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You are requesting a car from a ridesharing service such as Lyft.
Your request hits the Lyft servers and begins trying to get you a car. It takes your geolocation, and passes the geolocation to a service that finds cars that are nearby, and puts all those cars into a list. The list of nearby cars is sent to another service, which sorts the list of cars by how close they are to you, and how high their star rating is. Finally, your car is selected, and sent back to your phone in a response from the server.
In a “microservices” environment, multiple services often work together to accomplish a user task. In the example I just gave, one service took a geolocation and turned it into a list, another service took a list and sorted it, and another service sent the actual response back to the user.
This is a common pattern: Service A calls service B, which calls service C, and so on. When one of those services fails along the way, how do you identify which one it was? When one of those services fails to deliver a response quickly, how do you know where your latency is coming from?
The solution is distributed tracing. To implement distributed tracing, each user level request gets a request identifier associated with it. When service A calls service B, it also hands off the unique request ID, so that the overall request can be traced as it passes through the distributed system (and if that doesn’t make sense–don’t worry, we explain it again during the show).
Ben Sigelman began working on distributed tracing when he was at Google and authored the “Dapper” paper. Dapper was implemented at Google to help debug some of the distributed systems problems faced by the engineers who work on Google infrastructure.
A request that moves through several different services spends time processing on each of those services. A distributed tracing system measures the time spent in each of those services–that time spent is called a span. A single request that has to hit 20 different services will have 20 spans associated with it. Those spans get collected into a trace. A trace can be evaluated to look at the latencies of each of those services.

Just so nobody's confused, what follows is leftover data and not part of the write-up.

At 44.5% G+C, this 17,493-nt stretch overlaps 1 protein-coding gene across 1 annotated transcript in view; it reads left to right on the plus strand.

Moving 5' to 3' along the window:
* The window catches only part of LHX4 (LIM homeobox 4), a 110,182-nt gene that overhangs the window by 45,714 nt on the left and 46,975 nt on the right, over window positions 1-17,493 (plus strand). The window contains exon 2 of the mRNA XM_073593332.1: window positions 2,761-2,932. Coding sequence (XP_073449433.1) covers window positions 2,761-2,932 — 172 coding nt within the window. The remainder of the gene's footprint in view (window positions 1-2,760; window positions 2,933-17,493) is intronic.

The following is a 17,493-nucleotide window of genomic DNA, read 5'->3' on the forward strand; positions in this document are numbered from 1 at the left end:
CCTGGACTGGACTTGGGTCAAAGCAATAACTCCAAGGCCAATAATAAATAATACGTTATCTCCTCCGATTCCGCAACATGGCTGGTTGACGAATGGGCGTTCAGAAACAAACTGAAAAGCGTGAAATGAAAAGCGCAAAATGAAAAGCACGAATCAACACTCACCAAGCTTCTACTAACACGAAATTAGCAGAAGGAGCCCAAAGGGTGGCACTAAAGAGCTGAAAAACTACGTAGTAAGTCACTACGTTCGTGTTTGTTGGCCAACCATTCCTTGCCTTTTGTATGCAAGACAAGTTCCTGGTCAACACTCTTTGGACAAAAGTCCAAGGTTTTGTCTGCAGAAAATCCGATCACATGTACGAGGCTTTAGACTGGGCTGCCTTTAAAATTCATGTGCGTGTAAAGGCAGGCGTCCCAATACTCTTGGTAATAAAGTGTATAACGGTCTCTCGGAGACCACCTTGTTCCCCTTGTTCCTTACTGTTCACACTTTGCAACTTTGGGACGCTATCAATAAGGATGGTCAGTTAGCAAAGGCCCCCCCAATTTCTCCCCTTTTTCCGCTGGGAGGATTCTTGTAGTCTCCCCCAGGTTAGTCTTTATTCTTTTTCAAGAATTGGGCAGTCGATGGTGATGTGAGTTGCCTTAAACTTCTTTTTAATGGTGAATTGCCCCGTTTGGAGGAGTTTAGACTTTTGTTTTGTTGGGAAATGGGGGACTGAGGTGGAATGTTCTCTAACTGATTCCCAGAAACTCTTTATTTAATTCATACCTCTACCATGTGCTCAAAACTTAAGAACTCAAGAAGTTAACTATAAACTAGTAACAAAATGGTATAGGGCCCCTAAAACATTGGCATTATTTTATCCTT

If you are trying to improve the speed of a distributed systems infrastructure, distributed tracing can be very helpful for choosing where to focus your attention.
The published Google papers of ten years ago often turn out to be the companies of today. Some examples include MapReduce (which formed the basis of Cloudera), Spanner (which formed the basis of CockroachDB), and Dremel (which formed the basis of Dremio).
Today, a decade after he started thinking about distributed tracing, Ben Sigelman is the CEO of Lightstep, a company that provides distributed tracing and other monitoring technologies.
Lightstep’s distributed tracing model still bears a resemblance to the same techniques described in the paper–so I was eager to learn the differences between open source versions of distributed tracing (such as OpenZipkin) and enterprise providers such as Lightstep.
The key feature of Lightstep that we discussed: garbage collection.
If you are using a distributed tracing system, you could be collecting a lot of traces. You could collect a trace for every single user request. Not all of these traces are useful–but some of them are very useful. Maybe you only want to keep track of traces that take an exceptionally long latency. Maybe you want to keep every trace in the last 5 days, and destroy them over time. So, the question of how to manage the storage footprint of those traces was as interesting as the discussion of distributed tracing itself.
Beyond the distributed tracing features of his product, Ben has a vision for how his company can provide other observability tools over time. I spoke to Ben at Kubecon–and although this conversation does not talk about Kubernetes specifically, this topic is undoubtedly interesting to people who are building Kubernetes technologies.
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